I would recommend this book to anyone struggling with the need to write but not finding the nerve to just settle down and do it; and also for anyone else just needing a little boost.
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2 of 2 people found the following review helpful
3.0 out of 5 stars Good but-- Sept. 20 2001
Format:Paperback
Block is a good writer, excellent in fact. This is a good resource, but I've read better. The gist of content, is study the market, and write steady until you are finished.
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1 of 1 people found the following review helpful
5.0 out of 5 stars Writer's Block You Can Use... Nov. 28 2001
Format:Paperback
Very simply, anyone who wishes to write professionally should read --and preferably, commit to memory-- every page of this collection of both practical how-to advice and sage philosophizing on the art of storytelling.  Sue Grafton
says she re-reads this book before commencing work on her next novel; better advice would be hard to come by for anyone who dares to commit fiction-writing.
I stumbled on the Block's book as I was writing my first two novels, FLU SEASON and LIKE DISTANT CITIES BURNING
(...)It's no stretch to say he probably deserves a co-byline on both my books, though I'll deny everything if he takes me to court. Still, Block provides any writer with advice and insight one can actually USE.
To quote from the jacket: "Characters refusing to talk? Plot plodding along? Where do good ideas come from, anyway? In this wonderfully practical volume, two-time Edgar Award-winning novelist Lawrence Block takes an inside look at
writing as a craft and as a career.
"From studying the market to mastering self-discipline and 'creative procrastination' through copying with rejections, Telling Lies For Fun & Profit is an invaluable sourcebook of information..."
The book itself is a collection of the fiction columns Block did for Writer's Digest in between penning more than 30 books, many of them bestsellers.
I learned something new on almost every page, and something valuable even more often.
(...)
--Earl Merkel
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1 of 1 people found the following review helpful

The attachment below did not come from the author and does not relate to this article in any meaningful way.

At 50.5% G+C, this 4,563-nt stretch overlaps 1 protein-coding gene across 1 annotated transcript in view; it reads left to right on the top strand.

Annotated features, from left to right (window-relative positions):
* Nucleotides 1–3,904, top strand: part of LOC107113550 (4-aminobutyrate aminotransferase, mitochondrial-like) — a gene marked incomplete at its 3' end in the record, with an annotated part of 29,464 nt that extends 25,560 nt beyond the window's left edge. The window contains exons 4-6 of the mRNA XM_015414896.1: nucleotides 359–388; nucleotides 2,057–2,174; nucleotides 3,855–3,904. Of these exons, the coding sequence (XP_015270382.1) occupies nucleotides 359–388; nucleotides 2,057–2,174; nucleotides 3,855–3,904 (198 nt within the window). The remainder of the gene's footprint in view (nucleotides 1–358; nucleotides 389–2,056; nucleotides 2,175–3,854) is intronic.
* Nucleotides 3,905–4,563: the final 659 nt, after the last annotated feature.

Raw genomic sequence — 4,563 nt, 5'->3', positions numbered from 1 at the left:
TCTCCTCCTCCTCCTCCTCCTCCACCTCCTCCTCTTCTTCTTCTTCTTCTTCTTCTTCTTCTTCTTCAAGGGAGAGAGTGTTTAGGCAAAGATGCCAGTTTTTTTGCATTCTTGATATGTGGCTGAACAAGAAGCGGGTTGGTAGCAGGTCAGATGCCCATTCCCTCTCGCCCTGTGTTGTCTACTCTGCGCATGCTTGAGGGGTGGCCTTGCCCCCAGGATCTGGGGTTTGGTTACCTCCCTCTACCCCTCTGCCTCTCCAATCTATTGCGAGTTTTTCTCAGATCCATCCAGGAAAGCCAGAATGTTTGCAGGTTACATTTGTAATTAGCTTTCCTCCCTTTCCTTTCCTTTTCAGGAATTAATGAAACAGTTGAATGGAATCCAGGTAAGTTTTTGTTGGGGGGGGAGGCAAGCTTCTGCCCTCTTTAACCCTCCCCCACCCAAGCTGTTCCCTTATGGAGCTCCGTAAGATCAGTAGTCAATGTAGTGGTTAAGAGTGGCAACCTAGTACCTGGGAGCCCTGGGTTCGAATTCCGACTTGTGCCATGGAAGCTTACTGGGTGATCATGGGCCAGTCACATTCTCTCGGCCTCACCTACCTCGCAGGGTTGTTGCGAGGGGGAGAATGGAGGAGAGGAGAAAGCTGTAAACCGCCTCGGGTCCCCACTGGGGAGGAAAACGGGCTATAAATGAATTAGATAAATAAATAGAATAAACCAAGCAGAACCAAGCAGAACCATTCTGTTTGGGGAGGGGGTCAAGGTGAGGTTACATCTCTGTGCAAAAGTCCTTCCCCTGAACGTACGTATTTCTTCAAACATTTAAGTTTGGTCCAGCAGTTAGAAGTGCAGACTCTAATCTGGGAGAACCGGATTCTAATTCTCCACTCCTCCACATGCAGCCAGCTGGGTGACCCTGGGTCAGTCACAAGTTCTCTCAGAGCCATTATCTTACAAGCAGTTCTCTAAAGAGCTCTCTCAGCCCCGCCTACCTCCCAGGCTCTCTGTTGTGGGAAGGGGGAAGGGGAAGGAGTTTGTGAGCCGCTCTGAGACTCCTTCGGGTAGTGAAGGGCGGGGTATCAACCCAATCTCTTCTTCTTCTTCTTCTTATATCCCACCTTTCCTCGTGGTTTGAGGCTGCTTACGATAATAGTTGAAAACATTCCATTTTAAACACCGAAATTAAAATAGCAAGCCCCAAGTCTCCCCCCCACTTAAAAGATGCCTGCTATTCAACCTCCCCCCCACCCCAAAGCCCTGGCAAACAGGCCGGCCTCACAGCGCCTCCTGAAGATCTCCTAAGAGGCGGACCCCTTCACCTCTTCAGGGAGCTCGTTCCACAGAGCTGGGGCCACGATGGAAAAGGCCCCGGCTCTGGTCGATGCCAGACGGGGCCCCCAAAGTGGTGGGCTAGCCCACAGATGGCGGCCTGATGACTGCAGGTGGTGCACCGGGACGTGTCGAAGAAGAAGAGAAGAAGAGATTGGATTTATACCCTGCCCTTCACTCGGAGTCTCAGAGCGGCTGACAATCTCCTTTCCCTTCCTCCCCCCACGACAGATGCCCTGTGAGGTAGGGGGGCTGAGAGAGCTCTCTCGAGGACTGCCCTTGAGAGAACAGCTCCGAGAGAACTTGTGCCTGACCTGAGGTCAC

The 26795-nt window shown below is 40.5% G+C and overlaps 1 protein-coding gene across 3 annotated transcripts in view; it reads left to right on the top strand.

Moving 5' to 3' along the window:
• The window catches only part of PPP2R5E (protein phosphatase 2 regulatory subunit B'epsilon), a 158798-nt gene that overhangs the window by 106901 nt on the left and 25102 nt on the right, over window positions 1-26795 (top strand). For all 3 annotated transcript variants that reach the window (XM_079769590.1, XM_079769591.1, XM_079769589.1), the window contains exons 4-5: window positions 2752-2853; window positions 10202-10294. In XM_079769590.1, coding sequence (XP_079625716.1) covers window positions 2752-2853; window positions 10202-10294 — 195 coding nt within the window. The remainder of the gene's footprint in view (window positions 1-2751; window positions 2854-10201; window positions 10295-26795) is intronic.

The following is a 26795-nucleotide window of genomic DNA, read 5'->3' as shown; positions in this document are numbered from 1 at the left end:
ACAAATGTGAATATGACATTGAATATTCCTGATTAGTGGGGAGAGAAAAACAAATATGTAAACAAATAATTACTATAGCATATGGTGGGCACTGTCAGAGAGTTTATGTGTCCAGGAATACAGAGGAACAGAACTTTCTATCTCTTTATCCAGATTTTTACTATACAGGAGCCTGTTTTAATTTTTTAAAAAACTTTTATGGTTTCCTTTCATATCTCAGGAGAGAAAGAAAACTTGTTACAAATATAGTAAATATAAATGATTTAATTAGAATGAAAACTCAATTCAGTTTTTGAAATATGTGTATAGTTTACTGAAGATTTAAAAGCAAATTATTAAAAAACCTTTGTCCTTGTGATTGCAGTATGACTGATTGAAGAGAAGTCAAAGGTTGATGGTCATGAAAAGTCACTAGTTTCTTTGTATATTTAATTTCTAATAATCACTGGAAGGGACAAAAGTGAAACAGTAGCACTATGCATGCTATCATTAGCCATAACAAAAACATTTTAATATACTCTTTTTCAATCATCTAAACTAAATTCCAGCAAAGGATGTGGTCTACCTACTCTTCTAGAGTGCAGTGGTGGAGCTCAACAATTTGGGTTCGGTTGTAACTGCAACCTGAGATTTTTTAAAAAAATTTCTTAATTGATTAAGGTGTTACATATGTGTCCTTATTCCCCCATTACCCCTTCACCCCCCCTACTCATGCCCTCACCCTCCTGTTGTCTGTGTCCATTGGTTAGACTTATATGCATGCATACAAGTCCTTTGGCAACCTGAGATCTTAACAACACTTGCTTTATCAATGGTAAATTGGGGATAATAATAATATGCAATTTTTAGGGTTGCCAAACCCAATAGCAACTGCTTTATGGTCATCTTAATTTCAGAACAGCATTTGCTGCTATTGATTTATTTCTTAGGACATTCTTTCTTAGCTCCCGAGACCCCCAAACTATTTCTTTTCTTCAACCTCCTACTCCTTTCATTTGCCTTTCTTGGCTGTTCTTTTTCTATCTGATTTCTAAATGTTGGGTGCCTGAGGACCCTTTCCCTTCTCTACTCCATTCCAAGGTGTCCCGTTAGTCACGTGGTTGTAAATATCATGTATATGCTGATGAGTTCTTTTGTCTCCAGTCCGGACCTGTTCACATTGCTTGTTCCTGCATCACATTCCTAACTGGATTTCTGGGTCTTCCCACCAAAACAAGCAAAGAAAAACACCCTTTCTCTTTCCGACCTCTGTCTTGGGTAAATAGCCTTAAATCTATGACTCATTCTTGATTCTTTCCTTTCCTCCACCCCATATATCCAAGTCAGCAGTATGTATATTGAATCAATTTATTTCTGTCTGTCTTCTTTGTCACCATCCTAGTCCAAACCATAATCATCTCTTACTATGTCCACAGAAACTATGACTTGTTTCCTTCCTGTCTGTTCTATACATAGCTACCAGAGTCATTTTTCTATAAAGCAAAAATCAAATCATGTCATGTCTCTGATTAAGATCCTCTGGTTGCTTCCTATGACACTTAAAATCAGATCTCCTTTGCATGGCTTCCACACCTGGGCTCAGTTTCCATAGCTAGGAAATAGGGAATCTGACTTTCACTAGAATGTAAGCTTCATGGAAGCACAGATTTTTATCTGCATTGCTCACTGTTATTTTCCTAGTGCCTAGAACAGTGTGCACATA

5.0 out of 5 stars Great yarns and experience June 8 2001
Format:Paperback
I bought this book at the advice of a successful writer friend, who said it was the best book he'd read on how to write a novel.
And it does have good advice on writing a novel. But I found it was more about being a writer writing a novel than on the actual contents of the novel. Hmmm. That may not be very clear. This book is loaded with wonderful, practical, inspiring anecdotes and snippets of experience on writing. But it does not tell you about story construction, which was what I was looking for.
Reading the book did help keep me motivated and added some clarity to my impression of the novel writing world. But I found books by Frey, McKee, Vogler, Lew Hunter, Syd Field and James Bonnet much more helpful when it came to the nitty gritty of creating stories.
So.... if you are looking for practical information about the writing life, about the process of writing-- this book is a gem. If you want details on story structure, character development, etc., check out some of the above mentioned authors.
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1 of 1 people found the following review helpful
Format:Paperback
This is simply a great book. LB takes several points from various chapters and teaches you about the many ups and downs of writing; all with his usual wry sesne of humor.
To date, I have read this book three times and every time I go through it, I learn something. Used to be working on screenplays but changed to novels recently. Out of my 15 books on novel writing, this was the first one I picked up for review.
Learn why the short story should be tossed out for writing a novel instead; how to deal with rejection; what qualities you need for writing fiction; how to work at your book (this is several chapters), how to whip yourself into state even when you don't want to write and so much more. Great quoutes, too.
First book you should get on teaching yourself to write novels. Runner up would be WRITING AND SELLING YOUR NOVEL by Jack Brickam.